reader Luboš Motl said...

I don't know, Cliff! Maybe there's a reason, maybe there's none. In the latter case, the true reason is that this channel exists because it's different and it's being reported before the more natural channels because the more natural channels have much higher numbers of events and they are afraid of publishing the bold claim they will eventually have to publish. ;-) But again, maybe that's a wrong interpretation.

reader physics junkie said...

Stop squarks, WAHOO!! Raise the roof. Stop squarks and the Higgs boson in one year, what is next, a legitimate TOE! What do you think Lumo? How long would it take to get 4 or 5 sigmas of data for the Stop?

reader Jan Reimers said...

Hi Lubos, Thanks for the illuminating post. Perhaps you could clarify a few things for me (assuming the signal is real of course).
1) Do they know that original particle is spin 0 from the decay products?
2) How is that channel only seeing a stop and not something else. (i.e. is this channel SUSY skeptic proof :)
3) The paper talks about the LSP as a decay product. I though stop was the LSP?!?


reader AGK said...

Dear Lubos,

It is true that a modest excess in the signal region SRE has been observed, however it is somewhat unlikely that the excess is due to the stops. The problem is that the excess, if interpreted as a signal, points to the region of somewhat heavy stops, between 450 and 500 GeV. This is manifestly shown on Fig. 2, where you see that the exclusion is worse than expected precisely in this high mass range. Unfortunately the range between 450 and 500 GeV is mostly excluded by a different (all-hadronic) search of ATLAS, see
So I would be very cautious before I would interpret this excess as a signal, unfortunately it is most likely a fluke.

reader Luboš Motl said...

Dear Jan, good questions.

1) Nope, I think that they can't prove what the spin could be. In particular, the missing energy may carry any spin.

2) All searches - including the recent Higgs discovery - start with a falsification of the "null hypothesis" without new particles and establishing that it has the right properties is extra work. With this being said, they probably have a reason to say that this channel is extra sensitive to these particles. It can no longer be e.g. the gluino because they're looking near 400 GeV or something like that.

3) Stops are definitely not LSPs. LSPs, in R-parity-conserving SUSY, is stable, so it behaves as dark matter. Dark matter can't be electrically charged because it wouldn't be dark. ;-) In these scenarios, stops are just the lightest strongly interacting superpartners. The LSP is either neutralino or gravitino - or the superpartner of some completely new particles in new sectors. In these discussions on light stops, the assumption is that the LSP is a neutralino and this paper is pretty consistent with the interpretation that the LSP is a 140 GeV neutralino.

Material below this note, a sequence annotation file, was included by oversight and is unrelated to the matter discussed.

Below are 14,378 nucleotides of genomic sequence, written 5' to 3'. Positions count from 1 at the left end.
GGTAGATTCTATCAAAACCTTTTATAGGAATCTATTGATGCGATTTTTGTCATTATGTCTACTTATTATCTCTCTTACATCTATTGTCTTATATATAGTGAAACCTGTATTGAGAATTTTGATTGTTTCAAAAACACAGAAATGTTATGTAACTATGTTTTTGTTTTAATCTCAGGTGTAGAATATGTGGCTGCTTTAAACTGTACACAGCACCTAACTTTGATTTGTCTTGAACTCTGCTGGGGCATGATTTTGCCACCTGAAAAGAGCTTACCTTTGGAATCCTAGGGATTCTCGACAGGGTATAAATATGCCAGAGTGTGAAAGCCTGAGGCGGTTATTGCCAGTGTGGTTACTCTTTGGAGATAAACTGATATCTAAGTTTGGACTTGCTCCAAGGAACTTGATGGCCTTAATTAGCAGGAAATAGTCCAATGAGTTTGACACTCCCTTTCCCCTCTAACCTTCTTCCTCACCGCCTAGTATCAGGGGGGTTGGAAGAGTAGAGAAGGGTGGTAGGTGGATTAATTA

Yes, neutralino and many other particles may still easily be lighter than 200 GeV. It's not easy to clearly produce them - and/or exclude them - with hadron colliders.

reader Luboš Motl said...

Dear AGK, the link you posted is exactly the paper with single lepton I just discussed. I think that you meant this paper:

But the exclusions in this paper only apply to neutralinos below 100 GeV, see Figure 6 in the paper linked on the previous line, while the filters in Signal Region E suggest that those are from events in which one has a 140 GeV like neutralino, something I expect for other reasons, anyway. So I don't think you have offered any valid evidence it is a fluke.

reader Jan Reimers said...

Thanks Lubos. I can see that the ATLAS and CMS teams need to be very careful about what they say. Ideally they would like to spend many months to be sure before announcing something important like a SUSY partner. So who is the analogue of Peter Higgs for SUSY ... i.e. whom should they invite to the (hypothetical) announcement? Jan

reader Luboš Motl said...

Dear Jan, Peter Higgs wasn't the only theorist-founder invited to the Higgs discovery, either, but you may have overlooked this "detail". ;-)

SUSY has more founding fathers because it's much broader an industrial structure than the Higgs mechanism. This comparison SUSY-Higgs is very similar to the Quantum-Relativity comparison. Relativity could have been found by one person because it's really a much smaller subject than quantum mechanics.

In a similar way, SUSY has lots of aspects and complicated history:

The text above doesn't really discuss the true beginnings in the West, linked to Pierre Ramond and fermions in string theory. However, it does discuss the Russians who found SUSY for mathematical reasons. Then Wess and Zumino were important for SUSY phenomenology, but so were much later Dimopoulos and Georgi with the MSSM. Applications of SUSY in theory are uncountable because SUSY is really the pillar of most of the modern theoretical high-energy physics in the last 30+ years. One could get carried away - there's lots of supercool stuff, Seiberg+Witten, SUGRA fathers, and lots of BPS stuff etc. One must be restrictive. So in some sense, if a particle of the MSSM were found, one would probably have to look for the MSSM folks who first discussed it. In that way, one would easily realize that these were necessarily the most important folks because the true idaes behind SUSY are much deeper than ideas about a single ordinary new particle or several particles.